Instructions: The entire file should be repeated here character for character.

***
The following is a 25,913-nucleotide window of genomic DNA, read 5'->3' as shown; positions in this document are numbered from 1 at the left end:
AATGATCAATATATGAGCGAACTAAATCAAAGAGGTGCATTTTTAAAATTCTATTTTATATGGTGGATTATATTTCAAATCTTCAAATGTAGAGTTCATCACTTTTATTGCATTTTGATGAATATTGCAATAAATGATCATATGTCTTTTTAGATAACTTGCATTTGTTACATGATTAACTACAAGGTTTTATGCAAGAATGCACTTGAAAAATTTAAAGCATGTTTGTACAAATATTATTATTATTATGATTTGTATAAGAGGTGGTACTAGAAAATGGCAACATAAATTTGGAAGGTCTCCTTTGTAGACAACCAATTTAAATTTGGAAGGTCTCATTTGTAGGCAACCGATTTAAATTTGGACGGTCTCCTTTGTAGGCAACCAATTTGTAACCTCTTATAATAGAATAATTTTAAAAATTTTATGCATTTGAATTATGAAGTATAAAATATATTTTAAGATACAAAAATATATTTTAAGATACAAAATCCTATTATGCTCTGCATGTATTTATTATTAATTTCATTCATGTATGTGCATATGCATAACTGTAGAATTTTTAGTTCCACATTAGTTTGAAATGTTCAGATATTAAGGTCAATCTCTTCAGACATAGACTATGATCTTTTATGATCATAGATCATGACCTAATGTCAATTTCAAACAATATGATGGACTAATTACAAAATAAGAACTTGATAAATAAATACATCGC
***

The following is a 25,913-nucleotide window of genomic DNA, read 5'->3' as shown; positions in this document are numbered from 1 at the left end:
AATGATCAATATATGAGCGAACTAAATCAAAGAGGTGCATTTTTAAAATTCTATTTTATATGGTGGATTATATTTCAAATCTTCAAATGTAGAGTTCATCACTTTTATTGCATTTTGATGAATATTGCAATAAATGATCATATGTCTTTTTAGATAACTTGCATTTGTTACATGATTAACTACAAGGTTTTATGCAAGAATGCACTTGAAAAATTTAAAGCATGTTTGTACAAATATTATTATTATTATGATTTGTATAAGAGGTGGTACTAGAAAATGGCAACATAAATTTGGAAGGTCTCCTTTGTAGACAACCAATTTAAATTTGGAAGGTCTCATTTGTAGGCAACCGATTTAAATTTGGACGGTCTCCTTTGTAGGCAACCAATTTGTAACCTCTTATAATAGAATAATTTTAAAAATTTTATGCATTTGAATTATGAAGTATAAAATATATTTTAAGATACAAAAATATATTTTAAGATACAAAATCCTATTATGCTCTGCATGTATTTATTATTAATTTCATTCATGTATGTGCATATGCATAACTGTAGAATTTTTAGTTCCACATTAGTTTGAAATGTTCAGATATTAAGGTCAATCTCTTCAGACATAGACTATGATCTTTTATGATCATAGATCATGACCTAATGTCAATTTCAAACAATATGATGGACTAATTACAAAATAAGAACTTGATAAATAAATACATCGC